Part 29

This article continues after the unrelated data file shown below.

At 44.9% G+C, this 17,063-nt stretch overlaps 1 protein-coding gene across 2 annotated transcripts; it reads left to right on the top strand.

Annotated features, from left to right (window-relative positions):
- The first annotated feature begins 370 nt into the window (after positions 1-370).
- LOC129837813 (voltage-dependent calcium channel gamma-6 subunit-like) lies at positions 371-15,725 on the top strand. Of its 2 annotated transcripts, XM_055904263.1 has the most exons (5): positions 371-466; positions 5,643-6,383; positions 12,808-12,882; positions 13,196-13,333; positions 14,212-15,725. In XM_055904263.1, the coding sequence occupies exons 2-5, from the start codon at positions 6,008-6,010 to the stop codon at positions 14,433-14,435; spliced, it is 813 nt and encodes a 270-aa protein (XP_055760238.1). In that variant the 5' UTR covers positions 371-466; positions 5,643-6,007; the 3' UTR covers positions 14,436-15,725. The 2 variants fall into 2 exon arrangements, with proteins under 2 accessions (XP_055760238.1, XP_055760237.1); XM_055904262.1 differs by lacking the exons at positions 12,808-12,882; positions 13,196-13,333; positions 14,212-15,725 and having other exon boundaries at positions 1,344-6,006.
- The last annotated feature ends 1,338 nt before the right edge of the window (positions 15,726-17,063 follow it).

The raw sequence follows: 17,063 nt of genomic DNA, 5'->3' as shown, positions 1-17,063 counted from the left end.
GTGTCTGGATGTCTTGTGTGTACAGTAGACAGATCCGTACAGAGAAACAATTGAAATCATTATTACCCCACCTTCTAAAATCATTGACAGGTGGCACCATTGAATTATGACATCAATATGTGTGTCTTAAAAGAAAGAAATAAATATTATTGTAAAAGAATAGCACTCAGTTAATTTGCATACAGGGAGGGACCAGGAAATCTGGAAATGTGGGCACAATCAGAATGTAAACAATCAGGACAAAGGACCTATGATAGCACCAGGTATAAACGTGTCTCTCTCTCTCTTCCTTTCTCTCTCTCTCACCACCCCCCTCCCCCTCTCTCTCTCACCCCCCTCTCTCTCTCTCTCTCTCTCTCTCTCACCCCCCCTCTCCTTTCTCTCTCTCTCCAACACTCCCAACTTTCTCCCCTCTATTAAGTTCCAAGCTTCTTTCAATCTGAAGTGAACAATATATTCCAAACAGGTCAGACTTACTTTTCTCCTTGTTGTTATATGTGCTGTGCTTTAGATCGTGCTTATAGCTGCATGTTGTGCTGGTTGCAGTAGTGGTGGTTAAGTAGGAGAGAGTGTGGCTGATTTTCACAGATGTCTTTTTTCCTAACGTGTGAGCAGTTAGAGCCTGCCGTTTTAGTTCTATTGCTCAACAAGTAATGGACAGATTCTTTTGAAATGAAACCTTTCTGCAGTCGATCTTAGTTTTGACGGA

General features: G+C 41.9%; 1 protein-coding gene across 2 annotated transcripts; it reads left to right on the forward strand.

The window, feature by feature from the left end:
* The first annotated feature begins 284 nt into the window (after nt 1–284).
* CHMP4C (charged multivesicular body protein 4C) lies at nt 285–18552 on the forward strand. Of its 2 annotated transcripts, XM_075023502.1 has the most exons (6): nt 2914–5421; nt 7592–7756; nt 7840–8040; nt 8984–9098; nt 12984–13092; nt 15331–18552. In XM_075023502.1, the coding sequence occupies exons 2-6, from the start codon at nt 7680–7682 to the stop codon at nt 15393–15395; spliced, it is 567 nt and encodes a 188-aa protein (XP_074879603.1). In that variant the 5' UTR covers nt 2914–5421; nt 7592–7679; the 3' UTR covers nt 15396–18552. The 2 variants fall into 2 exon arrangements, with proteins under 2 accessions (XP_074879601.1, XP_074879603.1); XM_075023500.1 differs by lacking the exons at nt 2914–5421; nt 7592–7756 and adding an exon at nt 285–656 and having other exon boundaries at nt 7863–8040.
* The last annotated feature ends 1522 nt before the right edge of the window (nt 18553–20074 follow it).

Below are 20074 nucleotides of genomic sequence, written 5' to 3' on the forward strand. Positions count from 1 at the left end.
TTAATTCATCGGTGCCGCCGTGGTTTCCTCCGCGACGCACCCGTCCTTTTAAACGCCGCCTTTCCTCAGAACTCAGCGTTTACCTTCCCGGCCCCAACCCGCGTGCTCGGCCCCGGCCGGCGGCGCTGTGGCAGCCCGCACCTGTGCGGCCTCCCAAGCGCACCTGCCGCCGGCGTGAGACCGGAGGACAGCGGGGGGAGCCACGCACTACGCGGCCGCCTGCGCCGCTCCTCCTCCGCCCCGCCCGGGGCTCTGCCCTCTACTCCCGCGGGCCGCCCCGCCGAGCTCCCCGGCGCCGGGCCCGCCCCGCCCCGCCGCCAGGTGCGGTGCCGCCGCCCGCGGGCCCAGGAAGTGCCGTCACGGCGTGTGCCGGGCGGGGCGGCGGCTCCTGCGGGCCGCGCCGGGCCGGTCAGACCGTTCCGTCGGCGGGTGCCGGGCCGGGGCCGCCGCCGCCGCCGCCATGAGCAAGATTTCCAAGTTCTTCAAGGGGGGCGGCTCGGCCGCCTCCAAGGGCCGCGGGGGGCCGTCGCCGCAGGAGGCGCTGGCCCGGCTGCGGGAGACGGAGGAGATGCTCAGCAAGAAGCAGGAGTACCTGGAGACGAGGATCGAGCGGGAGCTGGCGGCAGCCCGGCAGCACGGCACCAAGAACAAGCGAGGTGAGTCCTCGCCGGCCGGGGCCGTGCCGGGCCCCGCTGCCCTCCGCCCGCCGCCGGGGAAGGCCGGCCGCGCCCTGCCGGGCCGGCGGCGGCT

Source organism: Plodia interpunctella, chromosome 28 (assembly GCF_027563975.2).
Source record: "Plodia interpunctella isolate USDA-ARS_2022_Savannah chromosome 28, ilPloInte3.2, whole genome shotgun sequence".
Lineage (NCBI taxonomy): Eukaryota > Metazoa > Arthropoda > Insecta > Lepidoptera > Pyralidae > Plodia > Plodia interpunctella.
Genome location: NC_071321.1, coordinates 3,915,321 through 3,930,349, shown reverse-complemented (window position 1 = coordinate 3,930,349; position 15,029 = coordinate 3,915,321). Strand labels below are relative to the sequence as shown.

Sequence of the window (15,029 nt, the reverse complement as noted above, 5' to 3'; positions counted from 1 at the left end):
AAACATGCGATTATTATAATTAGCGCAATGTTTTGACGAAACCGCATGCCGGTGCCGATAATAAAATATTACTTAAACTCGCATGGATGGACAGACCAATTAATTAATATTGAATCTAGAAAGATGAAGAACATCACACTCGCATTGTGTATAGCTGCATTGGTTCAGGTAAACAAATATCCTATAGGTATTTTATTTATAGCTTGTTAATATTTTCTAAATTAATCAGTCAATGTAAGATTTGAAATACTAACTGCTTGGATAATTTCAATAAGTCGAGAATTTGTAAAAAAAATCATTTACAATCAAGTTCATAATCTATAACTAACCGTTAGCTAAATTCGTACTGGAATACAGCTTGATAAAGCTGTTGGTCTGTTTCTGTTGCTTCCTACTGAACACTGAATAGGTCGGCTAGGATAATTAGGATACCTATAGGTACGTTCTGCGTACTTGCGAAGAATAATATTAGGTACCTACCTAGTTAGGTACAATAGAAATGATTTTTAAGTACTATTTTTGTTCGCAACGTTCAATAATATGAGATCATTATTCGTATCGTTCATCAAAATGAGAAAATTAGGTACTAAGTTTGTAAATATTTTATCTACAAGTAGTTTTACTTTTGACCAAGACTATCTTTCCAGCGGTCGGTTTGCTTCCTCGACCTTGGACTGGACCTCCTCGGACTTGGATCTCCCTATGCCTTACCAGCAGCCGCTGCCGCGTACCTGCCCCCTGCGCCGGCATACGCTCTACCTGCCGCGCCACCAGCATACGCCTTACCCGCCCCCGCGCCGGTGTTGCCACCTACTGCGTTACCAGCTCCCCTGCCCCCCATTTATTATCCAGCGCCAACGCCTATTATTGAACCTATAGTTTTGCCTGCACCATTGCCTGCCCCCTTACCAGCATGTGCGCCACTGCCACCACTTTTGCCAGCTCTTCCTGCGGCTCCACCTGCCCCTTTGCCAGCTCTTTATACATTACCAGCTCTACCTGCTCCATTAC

So long as the fortune of the war continued even, the Athenians preserved the democracy; but after the disaster in Sicily, when the Lacedaemonians had gained the upper hand through their alliance with the king of Persia, they were compelled to abolish the democracy and establish in its place the constitution of the Four Hundred. The speech recommending this course before the vote was made by Melobius, and the motion was proposed by Pythodorus of Anaphlystus; but the real argument which persuaded the majority was the belief that the king of Persia was more likely to form an alliance with them if the constitution were on an oligarchical basis. The motion of Pythodorus was to the following effect. The popular Assembly was to elect twenty persons, over forty years of age, who, in conjunction with the existing ten members of the Committee of Public Safety, after taking an oath that they would frame such measures as they thought best for the state, should then prepare proposals for the public safety. In addition, any other person might make proposals, so that of all the schemes before them the people might choose the best. Cleitophon concurred with the motion of Pythodorus, but moved that the committee should also investigate the ancient laws enacted by Cleisthenes when he created the democracy, in order that they might have these too before them and so be in a position to decide wisely; his suggestion being that the constitution of Cleisthenes was not really democratic, but closely akin to that of Solon. When the committee was elected, their first proposal was that the Prytanes should be compelled to put to the vote any motion that was offered on behalf of the public safety. Next they abolished all indictments for illegal proposals, all impeachments and pubic prosecutions, in order that every Athenian should be free to give his counsel on the situation, if he chose; and they decreed that if any person imposed a fine on any other for his acts in this respect, or prosecuted him or summoned him before the courts, he should, on an information being laid against him, be summarily arrested and brought before the generals, who should deliver him to the Eleven to be put to death. After these preliminary measures, they drew up the constitution in the following manner. The revenues of the state were not to be spent on any purpose except the war. All magistrates should serve without remuneration for the period of the war, except the nine Archons and the Prytanes for the time being, who should each receive three obols a day. The whole of the rest of the administration was to be committed, for the period of the war, to those Athenians who were most capable of serving the state personally or pecuniarily, to the number of not less than five thousand. This body was to have full powers, to the extent even of making treaties with whomsoever they willed; and ten representatives, over forty years of age, were to be elected from each tribe to draw up the list of the Five Thousand, after taking an oath on a full and perfect sacrifice.

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